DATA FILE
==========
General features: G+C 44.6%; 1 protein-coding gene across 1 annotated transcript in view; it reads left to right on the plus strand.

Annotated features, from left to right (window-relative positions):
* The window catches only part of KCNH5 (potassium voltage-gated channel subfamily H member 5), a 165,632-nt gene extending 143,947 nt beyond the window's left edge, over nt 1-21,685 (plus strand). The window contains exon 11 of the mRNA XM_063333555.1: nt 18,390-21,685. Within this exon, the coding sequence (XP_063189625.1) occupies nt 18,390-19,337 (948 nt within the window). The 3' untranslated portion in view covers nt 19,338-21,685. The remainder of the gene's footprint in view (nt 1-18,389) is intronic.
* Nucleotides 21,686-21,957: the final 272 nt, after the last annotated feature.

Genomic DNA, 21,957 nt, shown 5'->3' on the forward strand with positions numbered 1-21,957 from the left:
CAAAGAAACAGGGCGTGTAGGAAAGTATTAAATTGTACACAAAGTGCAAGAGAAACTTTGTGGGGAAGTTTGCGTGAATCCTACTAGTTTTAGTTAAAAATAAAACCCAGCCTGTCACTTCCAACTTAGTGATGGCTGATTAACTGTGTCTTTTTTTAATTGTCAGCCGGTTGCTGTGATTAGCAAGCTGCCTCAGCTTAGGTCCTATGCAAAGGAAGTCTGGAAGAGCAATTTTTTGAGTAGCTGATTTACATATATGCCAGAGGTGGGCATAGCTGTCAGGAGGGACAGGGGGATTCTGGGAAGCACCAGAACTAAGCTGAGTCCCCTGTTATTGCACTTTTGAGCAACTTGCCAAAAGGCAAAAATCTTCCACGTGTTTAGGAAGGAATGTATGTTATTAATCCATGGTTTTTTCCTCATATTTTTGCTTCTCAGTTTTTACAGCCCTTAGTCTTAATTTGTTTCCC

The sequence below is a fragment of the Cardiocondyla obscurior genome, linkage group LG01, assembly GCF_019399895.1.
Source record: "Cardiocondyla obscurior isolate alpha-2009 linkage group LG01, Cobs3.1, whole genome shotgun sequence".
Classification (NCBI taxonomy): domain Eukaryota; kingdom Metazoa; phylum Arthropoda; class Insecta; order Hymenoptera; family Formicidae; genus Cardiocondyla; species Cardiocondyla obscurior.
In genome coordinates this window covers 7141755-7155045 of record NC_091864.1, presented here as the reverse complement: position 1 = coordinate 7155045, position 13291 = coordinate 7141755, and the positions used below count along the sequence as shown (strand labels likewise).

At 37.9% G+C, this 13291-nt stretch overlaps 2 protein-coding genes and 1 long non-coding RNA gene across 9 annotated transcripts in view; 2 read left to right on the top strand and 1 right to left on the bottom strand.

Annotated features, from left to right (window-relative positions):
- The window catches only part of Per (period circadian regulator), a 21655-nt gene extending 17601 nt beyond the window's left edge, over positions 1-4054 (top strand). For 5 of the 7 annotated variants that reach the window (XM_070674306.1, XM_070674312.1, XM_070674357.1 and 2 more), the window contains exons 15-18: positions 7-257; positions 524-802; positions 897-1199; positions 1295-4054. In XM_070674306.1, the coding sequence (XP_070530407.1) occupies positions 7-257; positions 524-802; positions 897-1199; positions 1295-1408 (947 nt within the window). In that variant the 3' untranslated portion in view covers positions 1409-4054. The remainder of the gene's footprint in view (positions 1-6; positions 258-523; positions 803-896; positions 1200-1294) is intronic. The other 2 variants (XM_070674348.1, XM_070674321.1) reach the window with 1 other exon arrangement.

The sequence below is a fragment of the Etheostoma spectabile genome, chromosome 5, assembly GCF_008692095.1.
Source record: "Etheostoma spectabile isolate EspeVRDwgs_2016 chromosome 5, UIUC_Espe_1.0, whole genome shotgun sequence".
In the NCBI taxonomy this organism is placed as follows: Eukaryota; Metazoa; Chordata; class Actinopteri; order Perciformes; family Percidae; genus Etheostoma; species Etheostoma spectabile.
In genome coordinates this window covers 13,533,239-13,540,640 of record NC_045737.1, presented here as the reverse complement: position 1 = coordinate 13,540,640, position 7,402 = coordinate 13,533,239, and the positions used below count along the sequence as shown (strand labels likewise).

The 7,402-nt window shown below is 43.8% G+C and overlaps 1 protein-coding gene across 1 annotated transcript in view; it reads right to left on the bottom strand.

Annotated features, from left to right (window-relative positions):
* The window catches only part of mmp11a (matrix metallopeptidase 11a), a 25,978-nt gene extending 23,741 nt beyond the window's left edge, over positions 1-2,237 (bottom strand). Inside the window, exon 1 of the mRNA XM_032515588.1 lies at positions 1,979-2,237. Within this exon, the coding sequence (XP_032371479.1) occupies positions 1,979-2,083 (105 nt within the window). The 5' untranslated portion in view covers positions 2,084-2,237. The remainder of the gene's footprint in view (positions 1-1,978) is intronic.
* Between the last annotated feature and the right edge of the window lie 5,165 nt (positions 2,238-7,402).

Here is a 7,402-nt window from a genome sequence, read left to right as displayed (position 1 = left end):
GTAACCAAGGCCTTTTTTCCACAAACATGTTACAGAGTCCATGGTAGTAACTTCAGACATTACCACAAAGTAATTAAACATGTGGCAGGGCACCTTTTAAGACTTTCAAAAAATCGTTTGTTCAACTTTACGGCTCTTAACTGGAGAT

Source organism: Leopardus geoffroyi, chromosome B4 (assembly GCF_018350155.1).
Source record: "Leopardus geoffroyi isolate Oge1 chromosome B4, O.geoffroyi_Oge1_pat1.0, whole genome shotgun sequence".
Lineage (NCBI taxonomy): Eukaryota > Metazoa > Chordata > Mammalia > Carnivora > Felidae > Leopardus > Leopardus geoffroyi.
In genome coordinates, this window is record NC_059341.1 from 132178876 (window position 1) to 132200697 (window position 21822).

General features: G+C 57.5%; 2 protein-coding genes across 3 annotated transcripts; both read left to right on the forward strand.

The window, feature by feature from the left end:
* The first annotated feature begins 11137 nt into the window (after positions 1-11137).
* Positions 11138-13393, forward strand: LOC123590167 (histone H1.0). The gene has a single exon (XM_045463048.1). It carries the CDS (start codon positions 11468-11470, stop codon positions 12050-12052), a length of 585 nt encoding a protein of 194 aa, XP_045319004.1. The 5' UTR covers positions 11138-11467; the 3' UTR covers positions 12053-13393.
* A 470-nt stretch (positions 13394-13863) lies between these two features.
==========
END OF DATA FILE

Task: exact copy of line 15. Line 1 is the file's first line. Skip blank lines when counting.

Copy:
Source record: "Etheostoma spectabile isolate EspeVRDwgs_2016 chromosome 5, UIUC_Espe_1.0, whole genome shotgun sequence".